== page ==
Candy’s gossip of her would not fully allow George and Lennie to make up their own minds. In comparison with the previous paragraph, when Candy expresses his opinion of Curley’s Wife, we see from her first appearance that he was right about her looks and personality. Immediately as she arrives, she comes up with the excuse that she is ‘’ looking for Curley’’, but it is obvious that she wasn’t there just for that as when told his not there she changes the subject. ‘’you’re the new fellas that just come, ain’t ya? ’’. This questioned is asked to get a response to form a conversation from George and
Lennie. This implies that she is lonely and that she needs someone to talk to – due to Curley ignoring her. This demonstrates that she wanted to speak with George and Lennie, as she quickly moved away from the subject of finding Curley. We also see that her body posture is deliberately laid back against the door, ‘’ so her body was thrown forward’’. The writer uses the verb ‘’thrown’’ to show that it is an unnatural movement and it is done forcefully. This suggests that she knows by doing this will be admired by the men, and she will get attention from it.
This makes me have no sympathy for her because she is causing her own problems by acting flirtatious in front of the men. I think that she also needs to sort out her marriage to get respect from the men. In addition when Curley’s wife is in crook’s room she is presented as a menace, a threatening and violent figure. Like a predator she seems to draw closer to her chosen prey in this case cooks – ‘’ she turned on him, she closed on him’’. Her behavior toward the men starts to be dominant, knowing she has superior control over them – ‘’they left all the weak ones here’’.
... and father. In 'Of Mice and Men' Lennie killed Curlley's wife. Then when George found out that Curley and his posse were going to ... about happiness and joy. In 'Of mice and men' if George had not met Lennie he would be drunk in a whorehouse dying ... kill Lennie painfully. Although you may think it ...
Steinbeck uses the adjective ‘’weak’’ to emphasize on the fact that she takes the advantage against them even though she is ‘’weak’’ herself. This is evident later on in the section in the way Curley’s wife dominates the scene and renders crooks meek and powerless. Her language towards them is packed with threats as she repeats ‘’you know what I can do to you’’. This also suggests that they have no power or authority at all and that they are defenseless. She is also known and presented as a racist – ‘’well you keep you trap shut nigger’’.
This reflects the society they were in at the time as she is influenced to be a racist. This makes me have no sympathy for her because she is meant to try to interact with them because they all similar but instead she uses her slight authority against them. Throughout the novel there are indications that she is victim rather than a ‘tart’ or ‘flirt’. The reader learns that she dreamt of being in films but it was never going to happen. As she opens up to Lennie she says that she is not happy and still plans to follow her dreams, ‘’ I could ‘a made something of myself. ’ She still goes on to say and confess that she doesn’t like Curley and that she is not getting enough attention from him. She tries to make Lennie feel sorry for her and has clearly kept her feelings about her marriage hidden for long time before she opens up to Lennie. ‘’I don’t like Curley he ain’t a nice fella. ’’ She takes the chance to be able to express herself to someone who will listen. This makes me feel sympathy for her because it makes me understand deeply what she has been through for a short amount of time and why seeks for attention desperately.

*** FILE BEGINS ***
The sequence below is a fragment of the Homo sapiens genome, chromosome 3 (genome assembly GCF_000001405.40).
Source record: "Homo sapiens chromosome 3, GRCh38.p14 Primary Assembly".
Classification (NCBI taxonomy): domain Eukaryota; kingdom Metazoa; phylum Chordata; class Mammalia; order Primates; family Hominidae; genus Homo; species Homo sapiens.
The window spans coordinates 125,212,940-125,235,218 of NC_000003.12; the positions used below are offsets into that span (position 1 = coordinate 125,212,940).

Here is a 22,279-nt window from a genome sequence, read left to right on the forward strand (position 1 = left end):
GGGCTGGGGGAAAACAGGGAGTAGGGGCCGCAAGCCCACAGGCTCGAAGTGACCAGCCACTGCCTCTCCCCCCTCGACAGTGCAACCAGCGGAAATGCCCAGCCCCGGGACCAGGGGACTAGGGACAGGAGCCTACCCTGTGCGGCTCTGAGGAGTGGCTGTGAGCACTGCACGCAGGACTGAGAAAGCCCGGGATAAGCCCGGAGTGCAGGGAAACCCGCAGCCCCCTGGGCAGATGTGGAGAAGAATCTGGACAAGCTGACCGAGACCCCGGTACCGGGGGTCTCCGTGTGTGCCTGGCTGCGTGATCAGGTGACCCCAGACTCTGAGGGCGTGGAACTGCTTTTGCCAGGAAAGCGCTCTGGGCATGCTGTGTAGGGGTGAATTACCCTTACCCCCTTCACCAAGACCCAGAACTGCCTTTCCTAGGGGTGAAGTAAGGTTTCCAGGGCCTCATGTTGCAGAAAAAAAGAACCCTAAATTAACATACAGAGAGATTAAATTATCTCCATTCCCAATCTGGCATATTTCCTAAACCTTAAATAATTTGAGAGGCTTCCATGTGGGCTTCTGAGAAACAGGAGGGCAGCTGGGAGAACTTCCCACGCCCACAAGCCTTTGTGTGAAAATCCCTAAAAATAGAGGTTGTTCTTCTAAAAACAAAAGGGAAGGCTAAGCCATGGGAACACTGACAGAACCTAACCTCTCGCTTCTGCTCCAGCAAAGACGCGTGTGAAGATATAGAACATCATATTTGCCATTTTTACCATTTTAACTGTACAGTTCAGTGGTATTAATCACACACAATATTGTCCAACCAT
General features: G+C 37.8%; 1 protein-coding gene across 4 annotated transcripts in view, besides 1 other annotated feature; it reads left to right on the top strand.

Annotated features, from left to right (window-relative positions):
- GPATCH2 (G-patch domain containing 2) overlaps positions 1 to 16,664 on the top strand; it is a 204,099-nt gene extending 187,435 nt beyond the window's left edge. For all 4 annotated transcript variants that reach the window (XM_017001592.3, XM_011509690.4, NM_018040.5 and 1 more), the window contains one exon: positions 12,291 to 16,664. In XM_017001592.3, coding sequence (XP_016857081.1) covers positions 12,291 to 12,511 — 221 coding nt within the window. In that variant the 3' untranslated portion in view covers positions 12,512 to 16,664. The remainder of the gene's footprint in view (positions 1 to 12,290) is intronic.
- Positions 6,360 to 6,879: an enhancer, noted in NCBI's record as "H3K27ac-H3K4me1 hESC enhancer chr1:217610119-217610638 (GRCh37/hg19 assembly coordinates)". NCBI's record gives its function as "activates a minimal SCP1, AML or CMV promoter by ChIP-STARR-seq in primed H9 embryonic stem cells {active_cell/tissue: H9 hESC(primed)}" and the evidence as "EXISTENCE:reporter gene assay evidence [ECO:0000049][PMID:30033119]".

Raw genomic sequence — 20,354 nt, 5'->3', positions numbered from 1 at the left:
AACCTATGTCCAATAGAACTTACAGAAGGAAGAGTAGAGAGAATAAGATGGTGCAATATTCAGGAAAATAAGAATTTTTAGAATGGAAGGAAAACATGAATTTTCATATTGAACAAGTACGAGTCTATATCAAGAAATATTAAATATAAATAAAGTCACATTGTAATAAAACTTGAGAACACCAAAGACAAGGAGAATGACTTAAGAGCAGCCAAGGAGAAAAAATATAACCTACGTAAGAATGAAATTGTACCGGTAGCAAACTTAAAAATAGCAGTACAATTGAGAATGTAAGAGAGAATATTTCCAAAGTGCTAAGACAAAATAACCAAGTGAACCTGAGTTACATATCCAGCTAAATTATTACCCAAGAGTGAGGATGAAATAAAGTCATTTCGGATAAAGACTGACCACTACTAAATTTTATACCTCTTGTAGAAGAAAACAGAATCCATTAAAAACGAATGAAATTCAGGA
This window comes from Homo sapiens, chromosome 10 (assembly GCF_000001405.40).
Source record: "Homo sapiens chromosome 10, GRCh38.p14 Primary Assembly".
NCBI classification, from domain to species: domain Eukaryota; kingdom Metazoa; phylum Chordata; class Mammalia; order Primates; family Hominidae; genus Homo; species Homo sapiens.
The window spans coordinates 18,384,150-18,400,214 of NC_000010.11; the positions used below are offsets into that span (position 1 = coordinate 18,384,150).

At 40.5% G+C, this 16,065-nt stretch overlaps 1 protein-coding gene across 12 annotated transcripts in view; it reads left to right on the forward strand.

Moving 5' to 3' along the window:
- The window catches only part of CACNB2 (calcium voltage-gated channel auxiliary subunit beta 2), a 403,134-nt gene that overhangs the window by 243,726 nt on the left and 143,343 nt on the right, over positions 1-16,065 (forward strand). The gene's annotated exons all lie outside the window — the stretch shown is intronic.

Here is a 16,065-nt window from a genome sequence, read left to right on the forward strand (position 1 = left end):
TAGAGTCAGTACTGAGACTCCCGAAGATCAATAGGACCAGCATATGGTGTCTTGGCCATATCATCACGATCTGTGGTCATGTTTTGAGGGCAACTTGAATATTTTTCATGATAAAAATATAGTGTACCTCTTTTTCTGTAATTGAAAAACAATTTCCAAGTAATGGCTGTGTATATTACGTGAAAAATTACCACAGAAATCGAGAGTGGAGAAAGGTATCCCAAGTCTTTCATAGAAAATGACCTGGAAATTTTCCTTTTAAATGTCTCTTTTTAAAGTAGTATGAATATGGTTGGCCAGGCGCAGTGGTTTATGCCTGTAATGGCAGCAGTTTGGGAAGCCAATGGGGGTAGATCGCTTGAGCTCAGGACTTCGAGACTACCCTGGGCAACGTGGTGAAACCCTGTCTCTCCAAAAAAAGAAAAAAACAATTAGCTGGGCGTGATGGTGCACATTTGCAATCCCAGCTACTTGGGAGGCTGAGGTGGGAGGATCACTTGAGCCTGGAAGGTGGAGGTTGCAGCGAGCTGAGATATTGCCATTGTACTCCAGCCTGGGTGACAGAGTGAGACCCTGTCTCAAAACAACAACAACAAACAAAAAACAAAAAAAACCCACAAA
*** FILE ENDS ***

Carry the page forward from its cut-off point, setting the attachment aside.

Another time I feel sympathy for her is when she dies because she is described ‘simple and pretty’’. This reminds the reader that she still had many years to live, and all of the pain she has been through for a short amount of time. However, I don’t feel sympathy for her when Steinbeck says that ‘’her reddened lips made her seem alive’’, which reminds the reader that she lived most of her life trying to impress men, to get attention, and it also signifies the importance of it to her.
This passage is taken from quite earlier on in the novel, where the reader is informed of the murder of Sir Danvers Carew, where Hyde, yet again, has demonstrated unconventional behaviour. In the text, Hyde is seen as growing in power as Dr Jekyll ceases and you can see that this throughout the text and this passage . In the end, it is explained why this act of Satan is done, when Jekyll turns ...
In Conclusion I feel that Steinbeck presents Curley’s wife in a negative manner and makes sure the reader believes that she is a very flirtatious and a ‘tart’. This also affects how the reader judges Curley’s wife because of all of the men’s dialogue and sexist opinion’s, which makes us readers then think that she is a ‘tart’ and a ‘floozy’. On the other hand I believe that towards the end of the novel Steinbeck shows us readers that Curley’s wife was just a young innocent woman as she is described ‘sweet and young’- this reminds the reader of her short life and the suffering she had been through.